Tuesday, July 1, 2014

How to Handle Negative Online Comments

Even if your business has never been vilified online, you likely know someone who has that can testify to how detrimental negative comments can be. Whether or not the complaints are valid, they’re now on the record for all to see.
When faced with this situation, you have three options. One is to ignore it and hope it goes away. It won’t.

The second option is to respond online by calling out the customer as irrational. Before you do that, know that caustic comments reflect more on the sender than the receiver and there’s really no delete button in cyberspace.

Your third choice, and the one that’s best for your business, is to publicly acknowledge and address the situation immediately. How you go about resolving the issue will make all the difference when it comes to maintaining your reputation and increasing customer loyalty.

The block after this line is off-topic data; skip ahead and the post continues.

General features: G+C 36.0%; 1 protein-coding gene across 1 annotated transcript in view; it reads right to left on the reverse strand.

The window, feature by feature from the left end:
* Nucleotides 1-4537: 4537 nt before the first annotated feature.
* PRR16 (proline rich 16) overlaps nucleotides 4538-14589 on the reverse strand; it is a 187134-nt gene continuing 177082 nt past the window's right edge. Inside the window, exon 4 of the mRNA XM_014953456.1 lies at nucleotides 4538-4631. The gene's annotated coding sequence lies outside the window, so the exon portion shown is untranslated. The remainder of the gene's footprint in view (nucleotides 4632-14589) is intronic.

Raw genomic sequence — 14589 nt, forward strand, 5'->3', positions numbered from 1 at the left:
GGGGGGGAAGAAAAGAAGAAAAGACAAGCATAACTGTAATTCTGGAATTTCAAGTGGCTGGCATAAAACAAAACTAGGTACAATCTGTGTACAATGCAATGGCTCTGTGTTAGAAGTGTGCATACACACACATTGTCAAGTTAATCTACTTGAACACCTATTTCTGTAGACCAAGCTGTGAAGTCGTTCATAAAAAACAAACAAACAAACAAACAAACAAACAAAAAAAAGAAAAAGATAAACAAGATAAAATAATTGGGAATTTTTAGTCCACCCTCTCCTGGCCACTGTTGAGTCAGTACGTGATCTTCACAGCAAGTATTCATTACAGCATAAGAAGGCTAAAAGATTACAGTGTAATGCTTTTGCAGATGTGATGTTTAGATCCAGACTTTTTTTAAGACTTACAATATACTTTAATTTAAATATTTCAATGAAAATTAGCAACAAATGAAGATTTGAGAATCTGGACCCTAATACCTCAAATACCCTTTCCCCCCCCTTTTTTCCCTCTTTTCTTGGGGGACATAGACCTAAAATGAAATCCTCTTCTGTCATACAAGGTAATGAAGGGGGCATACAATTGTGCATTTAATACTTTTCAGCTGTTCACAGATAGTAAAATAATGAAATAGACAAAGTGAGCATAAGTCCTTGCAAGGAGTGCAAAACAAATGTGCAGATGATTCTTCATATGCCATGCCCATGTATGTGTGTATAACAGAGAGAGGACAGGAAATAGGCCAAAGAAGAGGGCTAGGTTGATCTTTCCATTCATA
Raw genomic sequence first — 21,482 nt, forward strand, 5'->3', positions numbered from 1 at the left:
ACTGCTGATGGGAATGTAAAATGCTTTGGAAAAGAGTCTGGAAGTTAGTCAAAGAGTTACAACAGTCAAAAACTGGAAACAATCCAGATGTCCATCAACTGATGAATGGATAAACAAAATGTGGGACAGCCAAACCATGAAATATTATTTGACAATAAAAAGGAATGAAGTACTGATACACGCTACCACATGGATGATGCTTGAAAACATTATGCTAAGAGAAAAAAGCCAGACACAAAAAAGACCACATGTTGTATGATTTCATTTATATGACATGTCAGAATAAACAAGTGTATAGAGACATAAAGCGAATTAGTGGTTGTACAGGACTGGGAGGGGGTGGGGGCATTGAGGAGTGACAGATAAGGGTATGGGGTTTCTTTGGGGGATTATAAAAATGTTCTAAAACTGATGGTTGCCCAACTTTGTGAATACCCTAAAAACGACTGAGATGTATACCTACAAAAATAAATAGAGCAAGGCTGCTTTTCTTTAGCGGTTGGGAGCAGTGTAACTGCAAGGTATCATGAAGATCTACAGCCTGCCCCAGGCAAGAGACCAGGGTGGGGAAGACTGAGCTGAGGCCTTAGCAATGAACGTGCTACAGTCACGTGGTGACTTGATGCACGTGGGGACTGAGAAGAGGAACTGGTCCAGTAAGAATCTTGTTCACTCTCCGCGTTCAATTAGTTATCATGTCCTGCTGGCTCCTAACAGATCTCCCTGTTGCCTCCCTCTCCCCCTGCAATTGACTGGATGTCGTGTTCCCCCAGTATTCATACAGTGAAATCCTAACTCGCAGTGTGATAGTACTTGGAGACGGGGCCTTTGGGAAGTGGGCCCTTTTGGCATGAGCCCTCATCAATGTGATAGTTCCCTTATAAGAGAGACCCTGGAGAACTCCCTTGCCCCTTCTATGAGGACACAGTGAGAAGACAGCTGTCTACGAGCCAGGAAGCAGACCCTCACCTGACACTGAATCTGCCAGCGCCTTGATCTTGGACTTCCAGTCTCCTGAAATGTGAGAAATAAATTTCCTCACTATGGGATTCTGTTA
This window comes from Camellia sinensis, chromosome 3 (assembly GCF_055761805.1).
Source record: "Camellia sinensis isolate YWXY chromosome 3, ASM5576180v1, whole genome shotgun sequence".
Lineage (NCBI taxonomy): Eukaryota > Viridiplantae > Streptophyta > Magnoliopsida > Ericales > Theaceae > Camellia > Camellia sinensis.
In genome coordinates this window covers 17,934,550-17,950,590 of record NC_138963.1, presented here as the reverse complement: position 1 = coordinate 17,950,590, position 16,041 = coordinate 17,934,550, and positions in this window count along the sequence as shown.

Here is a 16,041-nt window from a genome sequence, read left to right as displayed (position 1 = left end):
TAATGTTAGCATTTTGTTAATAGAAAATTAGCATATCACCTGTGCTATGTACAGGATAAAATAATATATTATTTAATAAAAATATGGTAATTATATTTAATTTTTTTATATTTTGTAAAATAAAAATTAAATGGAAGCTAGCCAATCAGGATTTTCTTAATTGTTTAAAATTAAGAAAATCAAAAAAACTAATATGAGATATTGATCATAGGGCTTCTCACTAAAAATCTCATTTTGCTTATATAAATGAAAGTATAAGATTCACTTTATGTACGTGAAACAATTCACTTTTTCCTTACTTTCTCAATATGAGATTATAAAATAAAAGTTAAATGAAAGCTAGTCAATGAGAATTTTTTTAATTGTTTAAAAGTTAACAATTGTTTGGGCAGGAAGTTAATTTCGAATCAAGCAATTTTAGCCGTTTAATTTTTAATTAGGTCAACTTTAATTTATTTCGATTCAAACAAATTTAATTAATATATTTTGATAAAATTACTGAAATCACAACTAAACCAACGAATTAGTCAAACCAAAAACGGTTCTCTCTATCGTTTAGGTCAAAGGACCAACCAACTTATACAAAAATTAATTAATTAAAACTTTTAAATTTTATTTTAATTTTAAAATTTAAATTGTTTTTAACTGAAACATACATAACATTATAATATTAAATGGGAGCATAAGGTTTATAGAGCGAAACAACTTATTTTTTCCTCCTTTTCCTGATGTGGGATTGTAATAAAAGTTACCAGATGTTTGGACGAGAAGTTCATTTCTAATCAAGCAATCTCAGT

Here’s a three-step process to solving the problem. 

1. Don’t remove negative comments. Since it’s likely that others have seen the comments, removing complaints causes more harm and creates unnecessary suspicion. It’s best to respond online by asking the customer to resolve the issue with you offline.

Still concerned about those public posts? Take heart. A recent Harris Interactive survey found that one-third of customers who posted negative comments and received a response from the company ended up posting a positive review after the issue was resolved. Also, around the same number of those customers deleted their original remark. Alternatively, when that unhappy customer is satisfied with how you’ve handled the issue, you can ask them to update their post.